When I was nine, my dog Sasha was hit by a car and killed. I arrived home from school, barely had time to sling my book bag on the floor when Mom tearfully broke the news. I was devastated. This was death. Unlike Bosco who mysteriously disappeared after Mom claimed she gave him to a nice family who owned a farm, ("yeah, more like bought the farm muttered my older and wiser brother) I could not envision Sasha roaming free, pawing at happily clucking chickens and frolicking among the horses. She was dead.
I immediately set to work building an altar honoring my dead dog. The altar consisted of Sasha's collar, a sandwich baggie of her dog food I scavenged from her bowl and a baggie of dog hair I had feverishly scraped from my carpet. I then placed a Book of Mormon on the floor in the center of my bedroom and balanced my doggie tributes atop the book. This was my shrine. I was certain Jesus would see my devotion to Mormonism and much like Lazarus, bring my beloved pet back from the dead. We must have been studying Jesus' resurrection that week in Sunday school is all I can figure. Or maybe this misguided notion was due to one too many PET SEMATARY viewings once my older brother Brandon discovered the joys of Stephen King.
I secretly told my younger brother Jordan my plan. Of course he immediately told Brandon who promptly set to work mocking me. Understandably, Mom was a bit concerned, but she allowed me to keep my resurrection shrine. Outwardly I halfheartedly laughed with everyone over my antics, but inside I was resolute, certain Sasha would scratch at the door at any moment and prove those skeptical fuckers wrong. They'll see!
Of course that didn't happen and I eventually moved on. But my devotion to all things dog has only increased throughout the years. After Sasha there was Sage, who was also struck and killed. This was just as heartbreaking, although this time I managed to leave the Book of Mormon on the shelf where it belonged. And then there was Spliffy. Oh Spliffer. We got him from the neighbors when their pregnant dog gave birth to a litter of squirming little critters. I was 16. Mom has the ol' boy still.
The Spliffer, he's fathered more than half the dogs in Mom's neighborhood. Mom says neighbors will walk their dogs by the house, "Fluffy there's your Daddy" they'll say and point to the Spliffer lazily sunning himself on the porch. Spliff, that bastard, doesn't acknowledge his seed, can't be troubled to get up and say hello, but is utterly devoted to Mom. They're quite a pair, those two. They eat together, watch T.V. together, sing together and sleep together. Yes, he sings.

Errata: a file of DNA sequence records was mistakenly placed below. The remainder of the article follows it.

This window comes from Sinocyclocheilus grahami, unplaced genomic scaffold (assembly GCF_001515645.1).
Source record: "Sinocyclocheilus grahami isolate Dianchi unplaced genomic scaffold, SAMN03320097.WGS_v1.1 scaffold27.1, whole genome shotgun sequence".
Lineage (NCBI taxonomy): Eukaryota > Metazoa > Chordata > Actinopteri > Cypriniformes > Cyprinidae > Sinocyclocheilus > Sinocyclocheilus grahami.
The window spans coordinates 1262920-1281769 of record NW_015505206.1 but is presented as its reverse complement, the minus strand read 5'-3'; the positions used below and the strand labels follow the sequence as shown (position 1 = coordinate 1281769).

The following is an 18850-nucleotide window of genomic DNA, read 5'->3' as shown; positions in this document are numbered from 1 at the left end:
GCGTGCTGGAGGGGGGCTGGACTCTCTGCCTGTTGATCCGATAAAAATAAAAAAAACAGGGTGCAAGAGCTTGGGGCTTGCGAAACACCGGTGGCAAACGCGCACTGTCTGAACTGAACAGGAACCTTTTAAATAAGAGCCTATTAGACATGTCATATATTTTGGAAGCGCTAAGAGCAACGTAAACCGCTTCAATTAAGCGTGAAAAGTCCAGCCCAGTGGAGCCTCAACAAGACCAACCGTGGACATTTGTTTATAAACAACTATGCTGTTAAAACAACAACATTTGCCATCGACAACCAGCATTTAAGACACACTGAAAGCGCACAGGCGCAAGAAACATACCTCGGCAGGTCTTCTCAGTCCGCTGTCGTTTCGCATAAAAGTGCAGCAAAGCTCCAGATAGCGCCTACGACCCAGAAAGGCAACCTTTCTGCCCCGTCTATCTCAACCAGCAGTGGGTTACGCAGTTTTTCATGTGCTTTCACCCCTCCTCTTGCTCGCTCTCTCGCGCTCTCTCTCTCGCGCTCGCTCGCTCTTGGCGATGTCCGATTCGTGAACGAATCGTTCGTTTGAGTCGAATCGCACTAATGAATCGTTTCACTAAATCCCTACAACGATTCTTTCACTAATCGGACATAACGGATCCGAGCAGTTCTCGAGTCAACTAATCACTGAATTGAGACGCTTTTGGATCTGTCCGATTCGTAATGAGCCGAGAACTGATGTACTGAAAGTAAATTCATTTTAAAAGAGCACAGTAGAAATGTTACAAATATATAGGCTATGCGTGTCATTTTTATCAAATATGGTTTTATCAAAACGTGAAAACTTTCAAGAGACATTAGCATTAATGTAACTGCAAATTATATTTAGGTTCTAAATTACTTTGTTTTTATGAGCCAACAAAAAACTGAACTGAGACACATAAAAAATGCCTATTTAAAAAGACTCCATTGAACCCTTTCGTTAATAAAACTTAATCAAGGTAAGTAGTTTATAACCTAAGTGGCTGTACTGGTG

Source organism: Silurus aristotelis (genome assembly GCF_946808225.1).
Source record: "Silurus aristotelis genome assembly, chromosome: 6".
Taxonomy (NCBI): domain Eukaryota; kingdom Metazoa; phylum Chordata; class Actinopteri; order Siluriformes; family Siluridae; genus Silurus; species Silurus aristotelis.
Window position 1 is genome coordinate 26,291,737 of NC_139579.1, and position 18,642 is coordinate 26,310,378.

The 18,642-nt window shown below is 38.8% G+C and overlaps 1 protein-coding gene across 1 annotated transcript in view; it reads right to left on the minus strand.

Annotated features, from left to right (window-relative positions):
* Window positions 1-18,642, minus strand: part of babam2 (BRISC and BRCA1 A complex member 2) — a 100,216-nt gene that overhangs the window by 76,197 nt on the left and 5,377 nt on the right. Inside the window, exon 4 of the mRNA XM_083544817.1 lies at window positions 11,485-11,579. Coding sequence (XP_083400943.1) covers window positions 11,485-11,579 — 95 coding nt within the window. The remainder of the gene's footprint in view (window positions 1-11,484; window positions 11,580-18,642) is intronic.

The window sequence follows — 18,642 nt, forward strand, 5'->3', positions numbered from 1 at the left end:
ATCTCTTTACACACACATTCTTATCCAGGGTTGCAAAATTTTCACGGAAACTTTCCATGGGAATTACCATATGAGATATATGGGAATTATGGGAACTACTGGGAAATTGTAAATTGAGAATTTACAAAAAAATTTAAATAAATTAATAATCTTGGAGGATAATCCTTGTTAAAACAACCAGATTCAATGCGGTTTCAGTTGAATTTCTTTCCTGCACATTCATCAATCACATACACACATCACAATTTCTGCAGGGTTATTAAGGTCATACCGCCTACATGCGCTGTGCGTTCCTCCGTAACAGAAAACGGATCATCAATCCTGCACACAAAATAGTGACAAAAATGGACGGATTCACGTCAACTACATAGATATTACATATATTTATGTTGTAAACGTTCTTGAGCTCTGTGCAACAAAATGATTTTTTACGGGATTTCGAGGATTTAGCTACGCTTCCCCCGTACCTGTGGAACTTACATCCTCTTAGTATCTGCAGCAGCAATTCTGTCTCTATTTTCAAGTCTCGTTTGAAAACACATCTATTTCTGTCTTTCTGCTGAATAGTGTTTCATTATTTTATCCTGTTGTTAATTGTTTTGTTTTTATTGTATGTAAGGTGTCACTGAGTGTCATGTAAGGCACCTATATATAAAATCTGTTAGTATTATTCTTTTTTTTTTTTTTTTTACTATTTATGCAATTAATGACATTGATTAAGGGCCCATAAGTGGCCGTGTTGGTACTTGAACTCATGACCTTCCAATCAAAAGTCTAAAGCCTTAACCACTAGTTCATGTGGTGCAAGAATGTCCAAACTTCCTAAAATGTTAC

We always had medium sized mutt dogs. Mom never wanted some "giant horse of a dog" wreaking havoc on her household. I did. I dreamed of the day I could get my very own "real dog". A Golden Retriever or a Labrador Retriever. A big boy. One sunny day in June 2003 I got my wish. My own dog. A black Lab. And I called him Max.
Max is my best pal. Like the Spliffer and his girl Mom, Max is never far from my side. He eats with me, walks with me, I can feel his heart beat staccato rhythms across my outstretched hand as we sleep. He is happiest on the bed, nestled snugly in the middle of his Mom and Pop. He loves to have his photo taken and will pause and puff out his chest until you snap the picture. He likes to be told "bye-bye" if anyone is leaving the apartment. If per chance you forget, he'll bark until you come back and bid him adieu. He whines and barks when The Surge and I fight - afterward he places a reassuring paw on my arm and licks my tears away as I cry. All heart. A big, black love sponge. He's just a love machine. An enormous, goofy love machine.
Today my young man was relaxing in the backyard. For my big clodhopper, it was an unusually tranquil scene. He appeared so quiet, so content I decided to get him on video. I was hiding behind the window with my camera cranked awkardly around the corner. Max immediately woke up and tranquility was but a distant memory. As a result, I managed to catch the standard Max Let's-Get-This-Party-Started behavior on video: